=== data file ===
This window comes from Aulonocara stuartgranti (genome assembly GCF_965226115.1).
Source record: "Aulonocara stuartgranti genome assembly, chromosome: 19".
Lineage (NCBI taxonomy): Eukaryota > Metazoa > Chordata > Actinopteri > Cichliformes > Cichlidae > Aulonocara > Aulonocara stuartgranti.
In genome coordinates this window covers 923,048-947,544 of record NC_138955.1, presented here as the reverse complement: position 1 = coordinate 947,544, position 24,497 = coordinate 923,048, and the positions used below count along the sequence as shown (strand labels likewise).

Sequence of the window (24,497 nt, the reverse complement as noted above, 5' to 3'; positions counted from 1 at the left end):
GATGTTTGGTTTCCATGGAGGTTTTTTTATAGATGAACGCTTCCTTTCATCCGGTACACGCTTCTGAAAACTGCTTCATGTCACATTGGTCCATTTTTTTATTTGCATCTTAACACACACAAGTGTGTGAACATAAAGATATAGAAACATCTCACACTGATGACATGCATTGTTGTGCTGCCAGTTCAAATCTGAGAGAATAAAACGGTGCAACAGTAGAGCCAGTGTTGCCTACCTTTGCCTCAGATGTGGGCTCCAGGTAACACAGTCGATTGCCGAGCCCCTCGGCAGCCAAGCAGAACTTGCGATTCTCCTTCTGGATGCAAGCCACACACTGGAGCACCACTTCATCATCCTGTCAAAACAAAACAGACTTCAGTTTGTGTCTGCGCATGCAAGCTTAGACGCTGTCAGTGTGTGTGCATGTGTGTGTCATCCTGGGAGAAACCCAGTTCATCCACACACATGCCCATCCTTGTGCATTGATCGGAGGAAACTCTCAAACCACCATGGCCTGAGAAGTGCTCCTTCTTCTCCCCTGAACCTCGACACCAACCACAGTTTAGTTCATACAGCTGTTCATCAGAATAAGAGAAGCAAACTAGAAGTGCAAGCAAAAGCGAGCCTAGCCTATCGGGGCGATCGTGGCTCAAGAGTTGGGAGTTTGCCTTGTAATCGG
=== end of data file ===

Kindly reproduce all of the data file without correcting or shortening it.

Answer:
This window comes from Aulonocara stuartgranti (genome assembly GCF_965226115.1).
Source record: "Aulonocara stuartgranti genome assembly, chromosome: 19".
Lineage (NCBI taxonomy): Eukaryota > Metazoa > Chordata > Actinopteri > Cichliformes > Cichlidae > Aulonocara > Aulonocara stuartgranti.
In genome coordinates this window covers 923,048-947,544 of record NC_138955.1, presented here as the reverse complement: position 1 = coordinate 947,544, position 24,497 = coordinate 923,048, and the positions used below count along the sequence as shown (strand labels likewise).

Sequence of the window (24,497 nt, the reverse complement as noted above, 5' to 3'; positions counted from 1 at the left end):
GATGTTTGGTTTCCATGGAGGTTTTTTTATAGATGAACGCTTCCTTTCATCCGGTACACGCTTCTGAAAACTGCTTCATGTCACATTGGTCCATTTTTTTATTTGCATCTTAACACACACAAGTGTGTGAACATAAAGATATAGAAACATCTCACACTGATGACATGCATTGTTGTGCTGCCAGTTCAAATCTGAGAGAATAAAACGGTGCAACAGTAGAGCCAGTGTTGCCTACCTTTGCCTCAGATGTGGGCTCCAGGTAACACAGTCGATTGCCGAGCCCCTCGGCAGCCAAGCAGAACTTGCGATTCTCCTTCTGGATGCAAGCCACACACTGGAGCACCACTTCATCATCCTGTCAAAACAAAACAGACTTCAGTTTGTGTCTGCGCATGCAAGCTTAGACGCTGTCAGTGTGTGTGCATGTGTGTGTCATCCTGGGAGAAACCCAGTTCATCCACACACATGCCCATCCTTGTGCATTGATCGGAGGAAACTCTCAAACCACCATGGCCTGAGAAGTGCTCCTTCTTCTCCCCTGAACCTCGACACCAACCACAGTTTAGTTCATACAGCTGTTCATCAGAATAAGAGAAGCAAACTAGAAGTGCAAGCAAAAGCGAGCCTAGCCTATCGGGGCGATCGTGGCTCAAGAGTTGGGAGTTTGCCTTGTAATCGG